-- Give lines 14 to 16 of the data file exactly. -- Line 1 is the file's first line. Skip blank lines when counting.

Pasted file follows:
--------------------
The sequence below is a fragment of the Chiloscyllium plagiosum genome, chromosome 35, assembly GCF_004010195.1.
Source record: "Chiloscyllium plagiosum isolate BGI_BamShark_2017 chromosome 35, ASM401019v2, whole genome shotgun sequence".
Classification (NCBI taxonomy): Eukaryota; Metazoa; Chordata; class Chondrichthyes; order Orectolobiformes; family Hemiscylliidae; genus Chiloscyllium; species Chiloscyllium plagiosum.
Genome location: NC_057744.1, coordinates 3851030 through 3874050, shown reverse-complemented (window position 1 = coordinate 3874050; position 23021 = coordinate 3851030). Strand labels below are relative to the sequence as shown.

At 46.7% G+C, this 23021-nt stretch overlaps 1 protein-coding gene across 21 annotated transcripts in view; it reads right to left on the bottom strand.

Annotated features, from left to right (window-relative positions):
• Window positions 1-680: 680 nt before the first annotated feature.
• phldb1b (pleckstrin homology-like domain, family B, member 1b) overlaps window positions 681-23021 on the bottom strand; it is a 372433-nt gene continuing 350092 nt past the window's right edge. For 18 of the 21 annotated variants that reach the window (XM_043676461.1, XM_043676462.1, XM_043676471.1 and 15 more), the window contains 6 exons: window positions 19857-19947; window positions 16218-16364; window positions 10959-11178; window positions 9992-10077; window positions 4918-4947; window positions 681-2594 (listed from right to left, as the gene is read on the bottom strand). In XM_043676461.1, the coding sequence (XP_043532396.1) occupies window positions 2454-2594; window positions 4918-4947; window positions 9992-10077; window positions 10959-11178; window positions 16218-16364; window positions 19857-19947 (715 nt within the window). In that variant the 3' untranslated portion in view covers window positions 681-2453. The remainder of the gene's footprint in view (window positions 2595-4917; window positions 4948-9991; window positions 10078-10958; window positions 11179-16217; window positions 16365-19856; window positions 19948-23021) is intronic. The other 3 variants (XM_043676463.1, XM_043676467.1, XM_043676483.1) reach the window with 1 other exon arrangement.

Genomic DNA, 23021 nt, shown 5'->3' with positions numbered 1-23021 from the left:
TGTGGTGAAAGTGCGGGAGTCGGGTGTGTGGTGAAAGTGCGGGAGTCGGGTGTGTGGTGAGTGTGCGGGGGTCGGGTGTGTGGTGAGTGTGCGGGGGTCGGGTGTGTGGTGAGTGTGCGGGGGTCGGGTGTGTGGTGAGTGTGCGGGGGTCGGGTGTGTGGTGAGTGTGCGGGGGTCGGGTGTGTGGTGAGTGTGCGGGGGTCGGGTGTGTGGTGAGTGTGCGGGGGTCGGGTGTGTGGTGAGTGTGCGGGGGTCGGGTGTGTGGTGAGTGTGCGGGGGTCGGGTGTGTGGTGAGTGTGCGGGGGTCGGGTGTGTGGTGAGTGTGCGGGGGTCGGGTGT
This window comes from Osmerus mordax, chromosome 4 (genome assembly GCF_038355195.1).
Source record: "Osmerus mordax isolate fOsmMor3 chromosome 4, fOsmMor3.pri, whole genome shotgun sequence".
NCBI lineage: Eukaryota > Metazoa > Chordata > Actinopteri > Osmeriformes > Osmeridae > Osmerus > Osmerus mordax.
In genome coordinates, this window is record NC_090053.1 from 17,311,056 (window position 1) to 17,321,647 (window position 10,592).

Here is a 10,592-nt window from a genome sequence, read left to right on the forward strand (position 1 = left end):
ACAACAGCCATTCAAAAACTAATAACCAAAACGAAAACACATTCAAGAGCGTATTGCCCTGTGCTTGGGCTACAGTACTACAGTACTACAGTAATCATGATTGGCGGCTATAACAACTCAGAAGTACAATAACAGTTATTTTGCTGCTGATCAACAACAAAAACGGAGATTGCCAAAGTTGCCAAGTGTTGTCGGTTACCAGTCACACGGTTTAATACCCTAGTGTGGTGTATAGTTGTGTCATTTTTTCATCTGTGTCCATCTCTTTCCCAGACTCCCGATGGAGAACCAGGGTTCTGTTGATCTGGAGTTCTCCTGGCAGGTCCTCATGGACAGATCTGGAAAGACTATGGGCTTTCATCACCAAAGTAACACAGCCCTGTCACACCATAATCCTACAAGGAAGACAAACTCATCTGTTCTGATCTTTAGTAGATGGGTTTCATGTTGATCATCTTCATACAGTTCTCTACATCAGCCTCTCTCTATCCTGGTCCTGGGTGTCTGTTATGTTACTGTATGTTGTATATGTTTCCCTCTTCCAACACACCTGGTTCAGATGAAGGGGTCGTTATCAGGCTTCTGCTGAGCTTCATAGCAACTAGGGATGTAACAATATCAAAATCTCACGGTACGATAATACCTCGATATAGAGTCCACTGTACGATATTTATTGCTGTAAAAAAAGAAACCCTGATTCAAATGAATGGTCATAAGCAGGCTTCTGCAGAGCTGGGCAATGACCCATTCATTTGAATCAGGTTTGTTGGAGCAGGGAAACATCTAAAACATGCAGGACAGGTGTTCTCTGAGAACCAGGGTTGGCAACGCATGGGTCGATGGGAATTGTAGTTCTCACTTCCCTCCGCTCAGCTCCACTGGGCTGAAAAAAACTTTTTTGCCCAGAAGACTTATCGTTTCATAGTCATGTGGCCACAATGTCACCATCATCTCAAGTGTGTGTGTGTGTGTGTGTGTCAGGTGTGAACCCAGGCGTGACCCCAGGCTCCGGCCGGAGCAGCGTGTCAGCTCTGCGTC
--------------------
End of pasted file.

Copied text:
In genome coordinates, this window is record NC_090053.1 from 17,311,056 (window position 1) to 17,321,647 (window position 10,592).

Here is a 10,592-nt window from a genome sequence, read left to right on the forward strand (position 1 = left end):
ACAACAGCCATTCAAAAACTAATAACCAAAACGAAAACACATTCAAGAGCGTATTGCCCTGTGCTTGGGCTACAGTACTACAGTACTACAGTAATCATGATTGGCGGCTATAACAACTCAGAAGTACAATAACAGTTATTTTGCTGCTGATCAACAACAAAAACGGAGATTGCCAAAGTTGCCAAGTGTTGTCGGTTACCAGTCACACGGTTTAATACCCTAGTGTGGTGTATAGTTGTGTCATTTTTTCATCTGTGTCCATCTCTTTCCCAGACTCCCGATGGAGAACCAGGGTTCTGTTGATCTGGAGTTCTCCTGGCAGGTCCTCATGGACAGATCTGGAAAGACTATGGGCTTTCATCACCAAAGTAACACAGCCCTGTCACACCATAATCCTACAAGGAAGACAAACTCATCTGTTCTGATCTTTAGTAGATGGGTTTCATGTTGATCATCTTCATACAGTTCTCTACATCAGCCTCTCTCTATCCTGGTCCTGGGTGTCTGTTATGTTACTGTATGTTGTATATGTTTCCCTCTTCCAACACACCTGGTTCAGATGAAGGGGTCGTTATCAGGCTTCTGCTGAGCTTCATAGCAACTAGGGATGTAACAATATCAAAATCTCACGGTACGATAATACCTCGATATAGAGTCCACTGTACGATATTTATTGCTGTAAAAAAAGAAACCCTGATTCAAATGAATGGTCATAAGCAGGCTTCTGCAGAGCTGGGCAATGACCCATTCATTTGAATCAGGTTTGTTGGAGCAGGGAAACATCTAAAACATGCAGGACAGGTGTTCTCTGAGAACCAGGGTTGGCAACGCATGGGTCGATGGGAATTGTAGTTCTCACTTCCCTCCGCTCAGCTCCACTGGGCTGAAAAAAACTTTTTTGCCCAGAAGACTTATCGTTTCATAGTCATGTGGCCACAATGTCACCATCATCTCAAGTGTGTGTGTGTGTGTGTGTGTCAGGTGTGAACCCAGGCGTGACCCCAGGCTCCGGCCGGAGCAGCGTGTCAGCTCTGCGTC